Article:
Implications for Therapeutic Practice

The Meaning of Symptoms

Symptoms mean more to the psychologist than merely a definition of the problem such as anxiety or depression, since they point to what the problem is about. Much therapy is essentially about defining and working through the problems which underlie symptoms. So they are not only the means of access to the underlying problem but also indicators of the resolution of the problem. Sometimes in the early stages of therapeutic work, people experience new symptoms or an increase of existing ones. This can be interpreted in two ways. It may be seen as evidence of an uncovering of what is the underlying problem, or it can be seen as ‘getting worse’. When people have the expectation that symptoms should be eliminated as evidence of progress or ‘getting better’, this may undermine the therapy. Clients who have accepted medication may not expect an increase of symptoms unless this is discussed early on in the process of contracting. It follows that suppression of symptoms with drugs may prevent monitoring of progress.


A second but related factor which needs to be considered is the question of the client’s motivation in seeking therapy. Hayward et al. (1989) who investigated the combination of benzodiazepines and cognitive behavioural therapy suggest that drugs may reduce the motivation for psychological approaches by giving the illusion of improvement and interfere with the development of tolerance to stress. They warn that state-dependent learning may be difficult to generalise, that is what is learned while taking drugs is not applied when people have stopped the drugs. Furthermore, people may attribute their improvement to the drugs rather than their own efforts, and clients may forget what they have learned in sessions.

The Case of Ian – Part 2

Ian had come for therapy to deal with relationship difficulties where he and his partner kept having rows over trivial matters and he finished up devastated for days. He had not discussed the drugs in depth because he did not think they were part of the problem and he was only taking ‘a low dose’. By chance he went away on a business trip and forgot to take the drugs with him and after three days felt nauseous, shaky and dizzy. He rang me and was shocked when I suggested he was having a withdrawal reaction and should restart the drugs immediately which should correct it. Were the drugs connected to the rows and relationship difficulties in any way I wondered?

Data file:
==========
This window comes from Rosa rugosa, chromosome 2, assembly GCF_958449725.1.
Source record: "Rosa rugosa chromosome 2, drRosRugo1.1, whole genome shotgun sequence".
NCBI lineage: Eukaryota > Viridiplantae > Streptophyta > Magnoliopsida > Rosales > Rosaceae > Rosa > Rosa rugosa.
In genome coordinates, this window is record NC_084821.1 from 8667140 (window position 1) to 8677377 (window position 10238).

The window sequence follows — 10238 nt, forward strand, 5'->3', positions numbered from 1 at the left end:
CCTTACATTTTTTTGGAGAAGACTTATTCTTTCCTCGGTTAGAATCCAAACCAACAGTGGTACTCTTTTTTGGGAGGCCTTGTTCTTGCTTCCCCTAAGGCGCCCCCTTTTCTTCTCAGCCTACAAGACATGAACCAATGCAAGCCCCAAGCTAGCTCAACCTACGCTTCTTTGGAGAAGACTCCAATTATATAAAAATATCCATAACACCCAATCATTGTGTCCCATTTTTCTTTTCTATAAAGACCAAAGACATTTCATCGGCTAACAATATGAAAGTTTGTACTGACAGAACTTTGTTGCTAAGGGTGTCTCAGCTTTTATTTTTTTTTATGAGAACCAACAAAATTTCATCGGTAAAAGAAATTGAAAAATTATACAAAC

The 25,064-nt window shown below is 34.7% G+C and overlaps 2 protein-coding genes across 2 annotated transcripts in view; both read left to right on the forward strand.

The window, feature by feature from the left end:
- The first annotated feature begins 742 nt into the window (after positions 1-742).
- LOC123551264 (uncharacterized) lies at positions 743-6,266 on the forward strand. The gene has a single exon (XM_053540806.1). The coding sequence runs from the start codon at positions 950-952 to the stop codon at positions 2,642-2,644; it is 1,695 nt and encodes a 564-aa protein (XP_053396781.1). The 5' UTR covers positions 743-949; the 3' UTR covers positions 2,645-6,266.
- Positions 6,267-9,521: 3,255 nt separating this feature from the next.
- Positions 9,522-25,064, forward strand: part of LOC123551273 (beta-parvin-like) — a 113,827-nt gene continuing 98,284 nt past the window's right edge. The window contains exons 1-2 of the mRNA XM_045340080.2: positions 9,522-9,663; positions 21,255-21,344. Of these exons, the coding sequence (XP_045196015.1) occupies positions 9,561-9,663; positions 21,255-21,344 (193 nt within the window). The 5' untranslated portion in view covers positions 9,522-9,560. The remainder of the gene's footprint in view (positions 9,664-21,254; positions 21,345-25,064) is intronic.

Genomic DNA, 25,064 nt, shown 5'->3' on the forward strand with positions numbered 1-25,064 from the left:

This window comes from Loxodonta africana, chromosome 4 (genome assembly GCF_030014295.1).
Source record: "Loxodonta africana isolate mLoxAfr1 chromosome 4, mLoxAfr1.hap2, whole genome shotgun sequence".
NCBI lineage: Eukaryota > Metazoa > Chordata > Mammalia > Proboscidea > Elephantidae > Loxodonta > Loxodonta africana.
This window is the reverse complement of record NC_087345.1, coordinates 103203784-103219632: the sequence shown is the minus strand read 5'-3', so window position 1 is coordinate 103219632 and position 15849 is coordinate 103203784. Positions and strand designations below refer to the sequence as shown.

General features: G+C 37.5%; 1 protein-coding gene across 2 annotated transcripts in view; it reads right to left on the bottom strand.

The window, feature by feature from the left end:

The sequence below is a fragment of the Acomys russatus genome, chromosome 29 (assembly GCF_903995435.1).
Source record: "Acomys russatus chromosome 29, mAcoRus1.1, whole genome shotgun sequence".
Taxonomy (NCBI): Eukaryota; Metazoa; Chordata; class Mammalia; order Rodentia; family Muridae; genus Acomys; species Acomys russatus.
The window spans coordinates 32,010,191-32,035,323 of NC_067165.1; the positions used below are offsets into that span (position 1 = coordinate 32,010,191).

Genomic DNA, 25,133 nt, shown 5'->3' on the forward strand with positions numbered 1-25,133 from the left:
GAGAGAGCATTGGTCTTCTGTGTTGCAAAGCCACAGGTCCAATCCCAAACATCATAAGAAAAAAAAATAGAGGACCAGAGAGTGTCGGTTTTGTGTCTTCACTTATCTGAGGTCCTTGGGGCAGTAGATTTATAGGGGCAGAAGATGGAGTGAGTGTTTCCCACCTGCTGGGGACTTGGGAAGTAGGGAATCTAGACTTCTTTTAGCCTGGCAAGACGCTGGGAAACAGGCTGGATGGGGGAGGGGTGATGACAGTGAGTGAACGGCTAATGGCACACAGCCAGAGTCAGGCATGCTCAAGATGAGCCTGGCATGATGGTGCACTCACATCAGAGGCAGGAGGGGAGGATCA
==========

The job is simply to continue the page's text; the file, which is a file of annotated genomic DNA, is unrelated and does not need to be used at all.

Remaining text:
Kahn (1993) suggests that most research assumes that psychotherapy and drugs work additively on different aspects of illness; psychotherapy for social functioning and medication for abnormal mood and thought content. This is probably a widely held view and would explain how medication and psychotherapy are so frequently combined. However it assumes that thinking and mood are abnormal and not related to the rest of psychological functioning or what is happening in a person’s life.

Kahn refers to the Boston–New Haven Collaborative Study of Depression, which produced four negative hypotheses. Firstly they propose that drugs are a negative placebo, increasing dependency and prolonging psychopathology. Secondly they point out that drug relief of symptoms could reduce motivation for therapy. Thirdly they suggest that drugs could eliminate one symptom but create others by substitution if underlying conflicts remain intact. And fourthly, they propose that drugs decrease self-esteem by suggesting that people are not interesting enough, or suited to, or capable of insight-oriented work.


Hayward, P., Wardle, J. and Higgitt, A. (1989) ‘Benzodiazepine research: Current findings and practical consequences’, British Journal of Clinical Psychology, 28: 307–27.

Kahn, D.A. (1993) ‘Medication consultation and split treatment during psychotherapy’, in M. Schachter (ed.), Psychotherapy and Medication. Northvale, NJ: Jason Aronson.